Reports of an unusual form of blood clot in the head, known as sinus vein thrombosis, prompted several European countries to temporarily halt the use of the AstraZeneca vaccine earlier this month.
Canada and Germany have suspended the use of the Oxford-AstraZeneca Covid vaccine for younger people over concerns it may be linked to rare blood clots.
Canada’s National Advisory Committee on Immunisation (NACI), which provides guidance on vaccines in the county, has recommended the jab not be used in people under the age of 55 while the issue was investigated.
Meanwhile, Germany’s medical regulator paused the vaccine rollout in people under 60 after it announced 31 cases of rare blood clots in people who had recently received the jab. Nine of those people died.
All but two of the cases involved women aged 20 to 63, according to Germany’s medical regulator.
After a review by medical experts, the European Medicines Agency concluded the benefits of the vaccine outweighed the risks but recommended that warnings about possible rare side effects should be provided to patients and doctors.
Most European Union countries have since resumed use of the vaccine.
Dr Shelley Deeks, vice-chair of the NACI, said: “There is substantial uncertainty about the benefit of providing AstraZeneca Covid-19 vaccines to adults under 55 given the potential risks.”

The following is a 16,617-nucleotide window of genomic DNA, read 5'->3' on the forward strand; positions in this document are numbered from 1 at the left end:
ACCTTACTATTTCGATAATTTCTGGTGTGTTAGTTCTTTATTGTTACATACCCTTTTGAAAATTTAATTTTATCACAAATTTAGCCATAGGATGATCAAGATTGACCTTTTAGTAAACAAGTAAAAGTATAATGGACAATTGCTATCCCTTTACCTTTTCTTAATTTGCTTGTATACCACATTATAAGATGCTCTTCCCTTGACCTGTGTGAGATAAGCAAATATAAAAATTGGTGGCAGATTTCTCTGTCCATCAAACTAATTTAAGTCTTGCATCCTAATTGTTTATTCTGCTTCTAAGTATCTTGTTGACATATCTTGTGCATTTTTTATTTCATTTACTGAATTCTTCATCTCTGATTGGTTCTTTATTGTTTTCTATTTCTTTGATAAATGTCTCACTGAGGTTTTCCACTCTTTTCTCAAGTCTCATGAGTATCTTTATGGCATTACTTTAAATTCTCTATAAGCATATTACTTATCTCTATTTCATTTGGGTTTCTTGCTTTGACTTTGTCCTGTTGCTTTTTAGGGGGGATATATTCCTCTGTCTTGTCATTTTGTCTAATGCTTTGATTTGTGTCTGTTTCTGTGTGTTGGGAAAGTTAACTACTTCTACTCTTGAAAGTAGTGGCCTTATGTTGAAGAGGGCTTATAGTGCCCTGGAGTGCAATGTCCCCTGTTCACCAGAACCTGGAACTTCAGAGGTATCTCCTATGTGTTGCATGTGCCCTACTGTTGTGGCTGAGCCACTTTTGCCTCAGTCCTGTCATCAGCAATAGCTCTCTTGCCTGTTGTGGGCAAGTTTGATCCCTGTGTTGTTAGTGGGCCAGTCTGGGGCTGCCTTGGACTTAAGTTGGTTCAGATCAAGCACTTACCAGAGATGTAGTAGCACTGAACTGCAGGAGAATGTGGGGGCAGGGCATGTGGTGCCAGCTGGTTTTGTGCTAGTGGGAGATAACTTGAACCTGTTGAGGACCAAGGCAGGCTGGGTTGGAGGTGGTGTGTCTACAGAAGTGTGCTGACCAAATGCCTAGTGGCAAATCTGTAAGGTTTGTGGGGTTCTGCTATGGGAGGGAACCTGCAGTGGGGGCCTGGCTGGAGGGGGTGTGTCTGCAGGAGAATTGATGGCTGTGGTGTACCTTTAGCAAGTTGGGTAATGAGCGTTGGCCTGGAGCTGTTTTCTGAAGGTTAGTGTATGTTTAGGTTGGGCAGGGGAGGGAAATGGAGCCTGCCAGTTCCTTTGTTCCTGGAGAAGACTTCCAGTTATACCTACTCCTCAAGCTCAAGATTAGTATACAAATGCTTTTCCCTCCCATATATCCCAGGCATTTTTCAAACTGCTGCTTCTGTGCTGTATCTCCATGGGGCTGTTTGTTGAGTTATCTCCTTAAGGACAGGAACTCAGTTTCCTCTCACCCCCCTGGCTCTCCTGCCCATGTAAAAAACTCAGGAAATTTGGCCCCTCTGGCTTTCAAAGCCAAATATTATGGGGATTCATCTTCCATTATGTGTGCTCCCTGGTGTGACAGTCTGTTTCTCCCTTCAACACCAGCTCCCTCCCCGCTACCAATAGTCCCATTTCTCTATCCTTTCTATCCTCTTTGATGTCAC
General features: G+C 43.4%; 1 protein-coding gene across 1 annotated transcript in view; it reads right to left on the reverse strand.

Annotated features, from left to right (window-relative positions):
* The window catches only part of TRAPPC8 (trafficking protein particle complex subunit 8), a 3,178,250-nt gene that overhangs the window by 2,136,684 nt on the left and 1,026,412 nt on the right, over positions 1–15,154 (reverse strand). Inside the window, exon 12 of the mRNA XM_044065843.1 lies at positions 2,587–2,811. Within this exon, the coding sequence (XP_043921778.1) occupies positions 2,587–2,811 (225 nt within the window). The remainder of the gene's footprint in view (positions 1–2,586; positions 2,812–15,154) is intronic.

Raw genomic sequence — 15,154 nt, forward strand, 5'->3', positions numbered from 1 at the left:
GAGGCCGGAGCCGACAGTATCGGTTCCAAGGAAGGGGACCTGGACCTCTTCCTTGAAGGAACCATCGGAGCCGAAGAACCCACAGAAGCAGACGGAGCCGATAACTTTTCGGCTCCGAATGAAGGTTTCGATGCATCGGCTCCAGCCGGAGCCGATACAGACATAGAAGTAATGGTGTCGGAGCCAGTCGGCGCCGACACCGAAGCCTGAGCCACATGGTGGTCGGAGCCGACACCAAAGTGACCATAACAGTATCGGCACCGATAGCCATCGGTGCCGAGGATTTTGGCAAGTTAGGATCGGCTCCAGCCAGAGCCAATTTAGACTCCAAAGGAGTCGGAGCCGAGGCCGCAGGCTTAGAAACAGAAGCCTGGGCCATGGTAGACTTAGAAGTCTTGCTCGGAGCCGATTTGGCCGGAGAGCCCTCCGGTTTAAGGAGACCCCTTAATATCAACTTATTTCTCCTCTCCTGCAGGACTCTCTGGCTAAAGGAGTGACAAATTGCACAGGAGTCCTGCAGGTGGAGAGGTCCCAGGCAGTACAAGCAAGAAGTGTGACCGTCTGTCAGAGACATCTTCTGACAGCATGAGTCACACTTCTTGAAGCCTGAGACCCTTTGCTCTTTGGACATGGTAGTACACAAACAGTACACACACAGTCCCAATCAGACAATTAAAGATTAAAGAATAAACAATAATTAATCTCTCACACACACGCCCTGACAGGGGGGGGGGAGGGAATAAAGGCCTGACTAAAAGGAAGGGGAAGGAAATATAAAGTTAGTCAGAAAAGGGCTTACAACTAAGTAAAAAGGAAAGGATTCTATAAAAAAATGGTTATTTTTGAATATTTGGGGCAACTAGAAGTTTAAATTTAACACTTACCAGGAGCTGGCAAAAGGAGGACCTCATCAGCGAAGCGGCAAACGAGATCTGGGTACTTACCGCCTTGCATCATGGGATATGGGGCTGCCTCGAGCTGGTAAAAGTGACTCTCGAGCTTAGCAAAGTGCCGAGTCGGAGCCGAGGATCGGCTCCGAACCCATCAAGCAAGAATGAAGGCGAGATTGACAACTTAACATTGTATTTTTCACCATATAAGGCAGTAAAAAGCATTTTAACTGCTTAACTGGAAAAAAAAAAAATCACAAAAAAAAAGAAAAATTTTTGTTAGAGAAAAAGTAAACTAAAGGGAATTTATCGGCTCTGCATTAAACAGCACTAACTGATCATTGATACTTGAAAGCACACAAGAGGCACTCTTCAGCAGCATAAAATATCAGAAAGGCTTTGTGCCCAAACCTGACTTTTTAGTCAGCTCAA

She emphasised that their recommendations came amid new data from Europe which suggests that the risk of blood clots is now potentially as high as one in 100,000 – much higher than the one in 1 million believed before.
Dr Deeks said most of the patients in Europe who developed a rare blood clot after vaccination with AstraZeneca were women under 55, and the fatality rate among those who develop clots is as high as 40 per cent.
NACI’s chair, Dr Caroline Quach-Thanh, said: “This vaccine has had all the ups and downs. It looks like a rollercoaster,” while talking about the latest suspension leading to vaccine hesitancy.
Last week, Canada’s health department had changed the label on the vaccine to warn about the rare risk of blood clots.
Health Canada said it has not received any reports of blood clots, and the department’s chief medical adviser, Dr Supriya Sharma, said she still believes the vaccine’s benefits outweigh the risks.
AstraZeneca’s vaccine has come under fire for blood clot concerns and faced suspension in several countries across the world. However, its use restarted after European health regulators backed it.
It is being used in more than 70 countries across the world and is a pillar of the UN-backed project that aims to get coronavirus vaccines to poorer nations.
So far, only people aged 60 and above have received AstraZeneca’s vaccine in Ontario, which is Canada’s most populous province.
Dr David Williams, who is Ontario’s chief medical officer, said: “We have no concerns with those who have received it so far.”